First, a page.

Ukraine Situation Part 2

Repeating the Past, but Not Quite 

The most surprising thing for me is that I would have never dreamed that these protests would be this successful.  In 2004 during the famous Orange Revolution, Independence Square, famously called the Maidan, was a sea of orange, with hundreds of thousands taking to the street to protest.  Those protests resulted in nothing but crushed hopes, little change, and a continuation of the corrupt status quo. I had little more hope for these protests and assumed at best it would be a repeat of November of 2004.  Many people in Ukraine have become cynical, doubtful, and even hopeless that anything amounting to real change can ever occur in Ukraine.  The events of recent weeks gives hope that despite the uncertainty and violence that maybe this will be Ukraine’s time and it is ripe for true genuine change.  We will have to wait and see.  Putin’s conscience (or lack of conscience) and his occasional vanity to be a respected world leader may determine just how far Russia is willing to go in this conflict.  Putin can ultimately decide Ukraine’s future.  Despite threats and talk of consequences, the U.S and Europe will not face off with Russia or spill blood over Ukraine.  The Hungarians on the streets of Budapest in 1956 learned this hard lesson.  I do not believe threats of sanctions will discourage Putin.  Much depends on who Putin really is.  Is he delusional and out of touch with reality?  Is he a cunning heavy fisted throwback leader from the Cold War acting as a neighborhood bully with little regard for public opinion?  Or is he a respected world leader concerned with imagine and international respect?   Putin likely can do whatever he wants with Ukraine with nothing but a lost market for Russian oil and natural gas and a vain egotistical self-desire for world respect to restrain him.

The European Union and Real Reasons for Protest 

To me, it often seems that the true meaning of the protests have been lost on the Western media and they have done a poor job of reporting on many aspects of this crisis and what is going on.  Up until recently it seems all anyone in the media talks about is protests over Ukraine turning down the deal for closer ties with the European Union.  Ukraine was a mess before all of this started.  They would have no chance to join the EU for years to come and “closer ties”, what does that really mean?  I am not sold on the EU and I doubt close ties or EU membership is good for Ukraine.  What is the EU’s interest in Ukraine?  Are they truly concerned about Ukrainian people, democracy and an end to corruption?  Or is the EU worried about pipelines in Ukraine that carry Russian natural gas to Western Europe?  Are they motivated by Ukraine being a potential 46 million person market?  Is Ukraine a tug of war between World Powers fighting over spheres of influence? Ukraine does not need bureaucrats in Brussels telling them which vegetables they can grow and how many pigs they can have in their back yard.  A good friend of mine in Ukraine believes the EU is going to collapse in total failure much like the Soviet communists empire.  His reason for this is because both the EU and the communist empire are both a type of “Tower of Babel”.  They were both built on the greatness of man; systematically (in different ways) they both have tried to eliminate God from the equation, while building atheist empires.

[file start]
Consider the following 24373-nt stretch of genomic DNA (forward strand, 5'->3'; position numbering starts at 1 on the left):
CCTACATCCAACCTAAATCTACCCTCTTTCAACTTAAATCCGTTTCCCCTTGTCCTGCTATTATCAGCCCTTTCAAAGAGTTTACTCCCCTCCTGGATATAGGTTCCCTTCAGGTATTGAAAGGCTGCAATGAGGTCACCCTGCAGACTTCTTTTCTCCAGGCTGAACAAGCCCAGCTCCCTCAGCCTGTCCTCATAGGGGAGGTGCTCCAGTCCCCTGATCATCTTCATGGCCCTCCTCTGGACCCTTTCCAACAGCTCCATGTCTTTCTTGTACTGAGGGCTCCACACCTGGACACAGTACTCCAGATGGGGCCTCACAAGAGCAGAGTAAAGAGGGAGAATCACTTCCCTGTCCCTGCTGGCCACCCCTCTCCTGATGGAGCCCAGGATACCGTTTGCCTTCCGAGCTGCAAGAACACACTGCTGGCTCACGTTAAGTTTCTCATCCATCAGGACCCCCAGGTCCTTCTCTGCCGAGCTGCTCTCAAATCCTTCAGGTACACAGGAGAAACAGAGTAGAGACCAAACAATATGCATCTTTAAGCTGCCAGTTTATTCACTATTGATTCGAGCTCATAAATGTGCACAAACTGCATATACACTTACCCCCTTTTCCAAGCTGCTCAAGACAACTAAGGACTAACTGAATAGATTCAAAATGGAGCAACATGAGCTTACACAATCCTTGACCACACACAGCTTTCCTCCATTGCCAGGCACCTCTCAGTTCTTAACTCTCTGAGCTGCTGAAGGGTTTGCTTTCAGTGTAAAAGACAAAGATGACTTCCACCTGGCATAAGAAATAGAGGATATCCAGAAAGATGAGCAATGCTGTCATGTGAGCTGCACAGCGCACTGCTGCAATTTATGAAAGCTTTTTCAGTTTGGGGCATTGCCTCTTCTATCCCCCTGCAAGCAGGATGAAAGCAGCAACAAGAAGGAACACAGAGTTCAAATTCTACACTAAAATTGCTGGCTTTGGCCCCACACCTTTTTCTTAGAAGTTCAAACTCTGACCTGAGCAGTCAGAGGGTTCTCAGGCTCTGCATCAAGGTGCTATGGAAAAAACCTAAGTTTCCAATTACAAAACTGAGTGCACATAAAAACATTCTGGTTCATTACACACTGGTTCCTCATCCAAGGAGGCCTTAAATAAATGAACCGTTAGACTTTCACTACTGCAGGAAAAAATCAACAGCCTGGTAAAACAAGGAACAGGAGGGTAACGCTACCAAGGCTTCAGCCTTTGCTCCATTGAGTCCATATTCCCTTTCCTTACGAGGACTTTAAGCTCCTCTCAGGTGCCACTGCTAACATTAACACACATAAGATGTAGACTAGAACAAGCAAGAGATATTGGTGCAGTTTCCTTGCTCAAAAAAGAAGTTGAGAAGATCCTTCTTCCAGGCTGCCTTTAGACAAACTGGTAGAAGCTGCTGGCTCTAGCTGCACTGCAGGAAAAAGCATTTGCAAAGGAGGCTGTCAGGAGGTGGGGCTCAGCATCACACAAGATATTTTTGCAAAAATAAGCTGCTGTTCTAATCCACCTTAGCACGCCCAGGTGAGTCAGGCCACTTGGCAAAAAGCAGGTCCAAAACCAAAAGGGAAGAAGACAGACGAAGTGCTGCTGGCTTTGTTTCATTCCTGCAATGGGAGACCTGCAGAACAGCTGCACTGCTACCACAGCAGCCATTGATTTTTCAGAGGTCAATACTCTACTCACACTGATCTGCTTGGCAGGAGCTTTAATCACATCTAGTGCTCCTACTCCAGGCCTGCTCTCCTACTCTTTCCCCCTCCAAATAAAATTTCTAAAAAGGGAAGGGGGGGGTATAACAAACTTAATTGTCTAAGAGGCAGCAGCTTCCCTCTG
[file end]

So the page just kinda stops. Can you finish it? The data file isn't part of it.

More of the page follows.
The real reason for protests in my opinion is the massive country-wide pandemic of corruption.  The media fails to understand the severity of this plague.  Yanukovych is corrupt as shown by reports of his mansion (some reports tell of golden toilets and a 30 million dollar chandelier) and his family’s personal wealth gain (his son, a dentist, reportedly gained 200 million dollars in wealth in the last two years). Many of the parliament are corrupt, regional leaders, down to local officials are all corrupt.  The police are corrupt as they stand by the side of the road trying to intimidate and extort bribes from cars passing by.  To “protect and to serve” is a foreign idea. The courts are corrupt, society is corrupt.  We hear stories from students who have gone on to university that no matter how good their grades, money and a bottle of Vodka are still needed to get a passing grade.  Others graduate with degrees they earned with bribes instead of through hard work and studies. Ukrainian roads are in shambles while Western money given to fix the roads vanishes into pockets. If you want to start a business, get a house inspection, get approved for fire codes, receive an official document, all things we take for granted, in Ukraine it involves a long list of people to pay bribes.  This whole system is entrenched into society.  People are really fed up with this corrupt system that is run from the top of the country on down.  The country is run by Oligarchs, rich business men, and a “good old boys” club at the top who quite corruptly and undemocratically run the country, motivated by their greedy desires and self-indulgence.  I see Ukraine as a Kleptocracy, a form of government posing as a democracy whose true motivation is to enrich and empower itself at the expense of the people it is supposed to be governing.